While waiting for the chips to arrive I had put together some Arduino code that would initialize the chip and provide some basic functionality. It was nothing special – serial port only – but it would get the job done.

After a few days the ES9028Pro chips came and there was no way I was going to wait another month for the new Tridents.

Off came the damaged components..

..to be replaced by fresh capacitors and the brand new ES9028Pro.

For the time being I chose to not solder on a new Crystek since I could not be 100% sure that the board would work.

Instead, I soldered on a two pin header to which I connected an Si570 programmable oscillator that I had lying around.

Power was to be delivered by the on-board die-hard 3.3V LDO with a little help from a small PCB holding a LT3042 taking care of the 1.2V.

I hooked everything up, connected my Arduino, powered the thing on and loaded an I2C scanner on my Arduino. I did a scan and found a single I2C address. That was not good. I should have found two (one for the on board port expander and one for the ES9028). I double checked my connections, my power, made sure that my Si570 was outputting a proper clock, but still nothing. It was time to go back to the datasheet.

My eye fell on the section pertaining to the Reset pin. It stated that it was an active-low pin and that a system reset could be performed either by pulling the pin low or by a software command. The Buffalo III design called for this pin to be pulled low by default so I hadn’t paid any real attention to it. It turned out that I should have. I soldered a 2 pin header and put a jumper on it. The board immediately came alive and was detected by my I2C scanner. 😀 So, the Reset pin should be pulled up.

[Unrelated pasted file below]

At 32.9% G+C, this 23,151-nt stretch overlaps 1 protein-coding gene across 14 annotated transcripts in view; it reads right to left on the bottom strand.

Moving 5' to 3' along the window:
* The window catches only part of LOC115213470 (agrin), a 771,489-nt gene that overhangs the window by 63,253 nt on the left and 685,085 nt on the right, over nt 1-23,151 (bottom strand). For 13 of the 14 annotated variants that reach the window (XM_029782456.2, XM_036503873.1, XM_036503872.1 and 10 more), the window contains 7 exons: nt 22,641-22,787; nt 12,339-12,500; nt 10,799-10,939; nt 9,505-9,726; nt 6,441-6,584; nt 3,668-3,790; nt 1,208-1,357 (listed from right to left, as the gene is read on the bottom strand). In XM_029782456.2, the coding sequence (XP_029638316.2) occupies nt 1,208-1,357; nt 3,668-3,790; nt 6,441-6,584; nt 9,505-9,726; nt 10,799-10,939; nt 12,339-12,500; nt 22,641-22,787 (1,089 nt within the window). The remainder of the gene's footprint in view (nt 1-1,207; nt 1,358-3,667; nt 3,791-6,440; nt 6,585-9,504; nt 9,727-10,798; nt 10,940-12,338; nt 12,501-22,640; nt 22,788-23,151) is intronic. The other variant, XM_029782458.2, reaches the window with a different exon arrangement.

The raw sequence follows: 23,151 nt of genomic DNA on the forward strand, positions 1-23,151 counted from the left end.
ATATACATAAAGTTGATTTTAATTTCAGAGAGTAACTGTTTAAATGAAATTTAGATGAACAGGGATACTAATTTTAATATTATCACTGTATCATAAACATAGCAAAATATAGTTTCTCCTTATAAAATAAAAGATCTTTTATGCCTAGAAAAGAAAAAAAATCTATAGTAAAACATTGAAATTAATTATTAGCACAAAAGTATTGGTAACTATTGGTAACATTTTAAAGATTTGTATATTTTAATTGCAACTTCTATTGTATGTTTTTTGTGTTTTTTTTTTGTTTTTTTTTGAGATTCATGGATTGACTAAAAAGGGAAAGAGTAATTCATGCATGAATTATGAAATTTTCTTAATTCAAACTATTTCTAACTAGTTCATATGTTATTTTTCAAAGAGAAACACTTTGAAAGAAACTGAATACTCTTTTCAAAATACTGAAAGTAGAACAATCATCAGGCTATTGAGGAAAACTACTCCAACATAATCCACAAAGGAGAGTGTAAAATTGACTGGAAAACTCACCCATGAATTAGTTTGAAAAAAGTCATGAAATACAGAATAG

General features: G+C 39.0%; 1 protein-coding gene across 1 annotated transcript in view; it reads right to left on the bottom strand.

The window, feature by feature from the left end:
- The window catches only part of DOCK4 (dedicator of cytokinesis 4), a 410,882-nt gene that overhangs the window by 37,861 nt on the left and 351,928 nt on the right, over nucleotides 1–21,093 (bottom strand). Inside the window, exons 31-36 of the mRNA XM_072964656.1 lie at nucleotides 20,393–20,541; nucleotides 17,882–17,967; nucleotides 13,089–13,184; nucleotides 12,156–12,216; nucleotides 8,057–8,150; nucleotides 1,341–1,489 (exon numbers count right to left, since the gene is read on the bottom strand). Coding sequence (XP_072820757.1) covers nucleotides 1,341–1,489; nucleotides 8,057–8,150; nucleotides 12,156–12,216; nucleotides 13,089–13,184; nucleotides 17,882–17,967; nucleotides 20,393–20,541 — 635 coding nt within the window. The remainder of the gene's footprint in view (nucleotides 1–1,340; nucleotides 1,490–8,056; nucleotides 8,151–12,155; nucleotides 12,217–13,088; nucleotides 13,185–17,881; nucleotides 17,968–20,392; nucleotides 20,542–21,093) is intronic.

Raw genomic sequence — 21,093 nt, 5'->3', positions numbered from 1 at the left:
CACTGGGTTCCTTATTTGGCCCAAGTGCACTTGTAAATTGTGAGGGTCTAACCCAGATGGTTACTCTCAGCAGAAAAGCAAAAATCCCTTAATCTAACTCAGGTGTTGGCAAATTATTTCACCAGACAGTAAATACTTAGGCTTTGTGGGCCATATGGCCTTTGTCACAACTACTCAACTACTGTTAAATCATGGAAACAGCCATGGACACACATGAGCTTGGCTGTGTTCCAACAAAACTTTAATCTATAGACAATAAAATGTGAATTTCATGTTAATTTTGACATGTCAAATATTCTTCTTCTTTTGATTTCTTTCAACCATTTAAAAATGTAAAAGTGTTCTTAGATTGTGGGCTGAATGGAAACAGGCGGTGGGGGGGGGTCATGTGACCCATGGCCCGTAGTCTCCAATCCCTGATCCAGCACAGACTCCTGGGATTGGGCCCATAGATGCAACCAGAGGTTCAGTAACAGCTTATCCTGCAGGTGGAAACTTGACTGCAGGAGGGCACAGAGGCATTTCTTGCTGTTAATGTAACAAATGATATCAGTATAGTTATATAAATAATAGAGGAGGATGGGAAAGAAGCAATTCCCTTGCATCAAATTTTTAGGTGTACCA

With that out of the way, I connected my test I2S source (a Chinese clone of an Amanero – not as good as an original Amanero but OK for testing and pretty expendable). The DAC locked with no problem into all sampling rates up to 352K and DSD128 (I didn’t bother to try to go higher) and started playing music!

Now I’m waiting for the new replacement Tridents & AVCC module PCBs to arrive so that I can do a proper test vs. my Buffalo III.

I also need to do a version of my TFT HiFiDuino code for the 9028/9038. Stay tuned.

New page: S/PDIF receiver with the WM8805

It took me a little longer than usual (the board had been sitting around in my workshop for almost a year and a half), but it’s finally up. A page for a very good quality and very versatile Arduino controlled s/pdif receiver.

Check it out here: http://www.dimdim.gr/diyaudio/spdif-receiver-with-the-wm8805/